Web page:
As part of my paperless drive I scan and destroy all my credit card and till receipts. Today I had an item to return to my local DIY store so searched and found (thank you Alfred) the receipt PDF, printed it out on A4 paper and went back for a refund.
The retailer, B&Q, have very distinctive orange backed receipts and it was very obvious that mine was not an original (see photo). I was told by the store staff that unless I had the original copy no refund could be given. I argued that my scan and reprint was legally valid but to no avail.
Eventually, after much debate, and because it was a low value (£7) item, as a “gesture of goodwill” they gave me a credit against more purchases.
I wonder how many people who are trying to turn their life ‘paperless’ have had similar problems. Was I right that a scanned and reprinted copy is legally valid?
Each week I empty my wallet out and run everything through the scanner on a ‘credit card receipt’ profile. This scans only one side, OCR’s and files as a PDF in a specific folder. Hazel picks it up, reads the date, renames the file and moves it to an archive.
This works very well and I can search the receipts out using Spotlight or Alfred, usually easily finding the one I need out of thousands.
I hope that retailers start to recognise that over time they will need to rely on electronically stored records and get used to customers making returns with non-original copies of their receipts.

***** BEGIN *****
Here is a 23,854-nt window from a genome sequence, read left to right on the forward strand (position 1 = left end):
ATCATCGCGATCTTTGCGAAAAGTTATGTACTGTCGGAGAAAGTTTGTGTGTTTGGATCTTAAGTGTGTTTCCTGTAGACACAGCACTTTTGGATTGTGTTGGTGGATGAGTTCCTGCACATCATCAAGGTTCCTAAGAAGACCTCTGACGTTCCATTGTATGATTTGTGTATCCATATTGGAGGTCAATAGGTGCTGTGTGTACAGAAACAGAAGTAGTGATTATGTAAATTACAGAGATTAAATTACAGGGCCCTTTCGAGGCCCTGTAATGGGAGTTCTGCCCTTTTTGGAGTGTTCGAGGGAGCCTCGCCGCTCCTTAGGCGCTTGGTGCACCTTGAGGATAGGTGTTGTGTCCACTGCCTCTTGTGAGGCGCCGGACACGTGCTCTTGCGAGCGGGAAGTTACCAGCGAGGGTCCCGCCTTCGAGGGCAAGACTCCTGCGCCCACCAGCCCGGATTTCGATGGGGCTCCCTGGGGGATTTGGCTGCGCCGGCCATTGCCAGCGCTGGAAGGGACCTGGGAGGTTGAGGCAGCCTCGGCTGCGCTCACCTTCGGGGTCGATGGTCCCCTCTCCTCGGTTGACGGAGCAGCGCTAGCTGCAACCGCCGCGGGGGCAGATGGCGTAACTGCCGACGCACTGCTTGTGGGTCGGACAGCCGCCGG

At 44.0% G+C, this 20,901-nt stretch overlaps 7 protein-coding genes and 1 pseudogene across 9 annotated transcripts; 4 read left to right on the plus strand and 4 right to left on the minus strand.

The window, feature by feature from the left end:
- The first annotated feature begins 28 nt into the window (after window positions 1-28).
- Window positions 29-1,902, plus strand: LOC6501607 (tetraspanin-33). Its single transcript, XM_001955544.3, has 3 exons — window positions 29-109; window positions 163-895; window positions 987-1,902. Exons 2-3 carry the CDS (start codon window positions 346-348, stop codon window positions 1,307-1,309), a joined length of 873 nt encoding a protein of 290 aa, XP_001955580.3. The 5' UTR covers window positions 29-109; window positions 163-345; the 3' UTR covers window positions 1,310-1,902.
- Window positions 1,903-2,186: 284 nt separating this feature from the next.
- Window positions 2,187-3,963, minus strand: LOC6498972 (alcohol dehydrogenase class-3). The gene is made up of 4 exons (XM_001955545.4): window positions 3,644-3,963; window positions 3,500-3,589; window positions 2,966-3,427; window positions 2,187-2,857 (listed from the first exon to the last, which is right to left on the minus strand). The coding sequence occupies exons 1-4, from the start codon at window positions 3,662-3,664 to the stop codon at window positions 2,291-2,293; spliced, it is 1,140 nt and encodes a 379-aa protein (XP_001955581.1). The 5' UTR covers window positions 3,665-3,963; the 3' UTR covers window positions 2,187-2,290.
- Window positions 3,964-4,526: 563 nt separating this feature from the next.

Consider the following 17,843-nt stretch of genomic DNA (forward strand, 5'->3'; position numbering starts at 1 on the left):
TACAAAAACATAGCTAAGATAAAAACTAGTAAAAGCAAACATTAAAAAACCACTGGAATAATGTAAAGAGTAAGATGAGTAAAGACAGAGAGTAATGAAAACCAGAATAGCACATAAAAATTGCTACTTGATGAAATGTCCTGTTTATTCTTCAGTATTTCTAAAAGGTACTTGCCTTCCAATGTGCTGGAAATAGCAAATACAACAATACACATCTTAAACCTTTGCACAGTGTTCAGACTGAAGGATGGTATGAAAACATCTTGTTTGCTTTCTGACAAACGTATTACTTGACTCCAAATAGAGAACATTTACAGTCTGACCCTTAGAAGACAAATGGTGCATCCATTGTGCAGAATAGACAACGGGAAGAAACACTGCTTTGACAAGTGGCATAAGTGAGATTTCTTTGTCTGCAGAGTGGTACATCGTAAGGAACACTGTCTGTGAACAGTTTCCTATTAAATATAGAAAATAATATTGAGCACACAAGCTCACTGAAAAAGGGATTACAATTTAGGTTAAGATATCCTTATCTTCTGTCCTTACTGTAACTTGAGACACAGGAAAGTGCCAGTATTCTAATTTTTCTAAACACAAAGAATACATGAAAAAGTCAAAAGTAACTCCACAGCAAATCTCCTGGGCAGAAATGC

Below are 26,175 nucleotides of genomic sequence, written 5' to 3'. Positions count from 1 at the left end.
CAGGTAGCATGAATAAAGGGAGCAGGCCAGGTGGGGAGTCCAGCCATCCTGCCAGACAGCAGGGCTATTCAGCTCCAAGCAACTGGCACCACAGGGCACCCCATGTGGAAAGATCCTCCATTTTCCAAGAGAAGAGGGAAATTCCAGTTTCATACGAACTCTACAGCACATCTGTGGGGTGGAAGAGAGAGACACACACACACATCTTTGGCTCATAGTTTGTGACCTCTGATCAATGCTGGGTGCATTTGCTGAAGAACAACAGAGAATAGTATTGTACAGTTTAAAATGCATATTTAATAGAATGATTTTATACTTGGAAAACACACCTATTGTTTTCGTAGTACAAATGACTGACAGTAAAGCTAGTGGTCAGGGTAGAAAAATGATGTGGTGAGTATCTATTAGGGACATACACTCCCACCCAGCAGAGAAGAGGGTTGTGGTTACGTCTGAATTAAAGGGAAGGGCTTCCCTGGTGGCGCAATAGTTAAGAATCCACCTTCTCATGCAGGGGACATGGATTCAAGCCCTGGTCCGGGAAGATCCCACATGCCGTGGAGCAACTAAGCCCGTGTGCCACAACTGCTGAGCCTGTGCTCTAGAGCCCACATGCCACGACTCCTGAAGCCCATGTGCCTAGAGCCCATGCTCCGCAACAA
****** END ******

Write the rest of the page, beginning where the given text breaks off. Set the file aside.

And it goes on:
The use of Customer Relationship Management systems by SMEs varies widely. Often this is dependent on the industry or sector they are in but perhaps these days, all businesses should consider what they need in terms of tracking and maintaining their customer relationships.
Those who have a very small customer base often say that CRM is not needed as they have a close watch on all the interactions. However, particularly in the age of electronic communications, it is essential to have all the dialogue together and easily accessible. That’s where CRM comes in.
A huge range of software tools are available, usually fitting into easily defined categories and have clear target markets. For example, Salesforce.com is a high spec system covering sales, service and marketing for medium and large companies. It is a complete cloud platform on which other applications can be developed. This is typically used by companies with a high number of customer or prospect records.
At the other end of the scale are such as Zoho CRM, a much leaner cloud based system which is ideally suited to SMEs. The learning curve is low, deployment quick and can be accessed from virtually anywhere.
One key area for SMEs to consider is email integration. If the objective is that every email to and from a customer or prospect is logged or referenced in the CRM tool then this must be a critical area of functionality. Check to ensure that the system integrates with your preferred email platform.